For the first time, researchers at TU Wien have successfully observed the operating principle of so-called "promoters" in a catalytic reaction in real-time. These promoters play an important role in technology, but so far there is only limited understanding of how they work.
Catalysts are essential for numerous chemical technologies, ranging from exhaust gas purification to the production of valuable chemicals and energy carriers. Often, tiny traces of additional substances are used alongside catalysts to make them highly effective. These substances are referred to as "promoters." While playing a crucial role in technology, they have been notoriously difficult to study.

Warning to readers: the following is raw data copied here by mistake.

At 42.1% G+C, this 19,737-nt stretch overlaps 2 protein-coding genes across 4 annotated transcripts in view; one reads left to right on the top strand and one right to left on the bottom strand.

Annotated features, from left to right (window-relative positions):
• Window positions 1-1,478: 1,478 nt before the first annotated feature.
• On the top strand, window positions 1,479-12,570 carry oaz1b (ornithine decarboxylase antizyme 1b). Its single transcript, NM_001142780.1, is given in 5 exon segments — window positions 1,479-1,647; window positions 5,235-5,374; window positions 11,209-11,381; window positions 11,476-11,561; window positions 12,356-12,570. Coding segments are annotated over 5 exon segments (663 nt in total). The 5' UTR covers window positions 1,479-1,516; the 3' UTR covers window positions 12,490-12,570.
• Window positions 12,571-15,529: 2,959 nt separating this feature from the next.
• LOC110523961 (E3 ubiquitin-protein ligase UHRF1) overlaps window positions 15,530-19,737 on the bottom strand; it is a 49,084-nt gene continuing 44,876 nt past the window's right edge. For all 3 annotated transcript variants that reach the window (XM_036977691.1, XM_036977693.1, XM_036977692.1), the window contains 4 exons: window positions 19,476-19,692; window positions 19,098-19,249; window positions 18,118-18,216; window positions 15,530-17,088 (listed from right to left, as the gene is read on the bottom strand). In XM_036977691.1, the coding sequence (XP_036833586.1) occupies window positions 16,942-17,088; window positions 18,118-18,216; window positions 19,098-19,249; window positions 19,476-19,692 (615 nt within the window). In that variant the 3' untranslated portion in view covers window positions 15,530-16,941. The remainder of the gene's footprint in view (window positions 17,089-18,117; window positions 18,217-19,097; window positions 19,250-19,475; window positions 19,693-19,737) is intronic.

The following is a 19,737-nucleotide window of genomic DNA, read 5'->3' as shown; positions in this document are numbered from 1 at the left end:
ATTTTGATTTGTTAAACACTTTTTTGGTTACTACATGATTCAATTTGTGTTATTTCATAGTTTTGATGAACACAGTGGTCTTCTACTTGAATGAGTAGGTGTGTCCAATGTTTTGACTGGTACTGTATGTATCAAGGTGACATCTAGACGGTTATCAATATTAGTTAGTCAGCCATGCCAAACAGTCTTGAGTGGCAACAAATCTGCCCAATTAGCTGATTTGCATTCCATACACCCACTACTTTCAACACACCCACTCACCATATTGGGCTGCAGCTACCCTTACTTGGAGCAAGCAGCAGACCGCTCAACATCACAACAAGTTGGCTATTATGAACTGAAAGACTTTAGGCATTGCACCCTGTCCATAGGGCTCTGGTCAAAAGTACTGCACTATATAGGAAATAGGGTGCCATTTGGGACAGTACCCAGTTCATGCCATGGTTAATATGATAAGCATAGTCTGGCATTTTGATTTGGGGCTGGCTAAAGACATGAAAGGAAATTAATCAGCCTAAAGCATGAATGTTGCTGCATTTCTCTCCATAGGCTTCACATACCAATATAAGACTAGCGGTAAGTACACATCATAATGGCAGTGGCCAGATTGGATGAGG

In most cases, determining which quantity of promoters has what effects on a catalyst has been a trial-and-error process. However, researchers at TU Wien have managed to directly observe the role of lanthanum promoters in hydrogen oxidation.
Using high-tech microscopy methods, they visualized the role of individual La atoms. Their study revealed that two surface areas of the catalyst act as pacemakers, similar to conductors in an orchestra. The promoter plays a vital role in their interaction, controlling the pacemakers. The results of this study have now been published in the journal Nature Communications.
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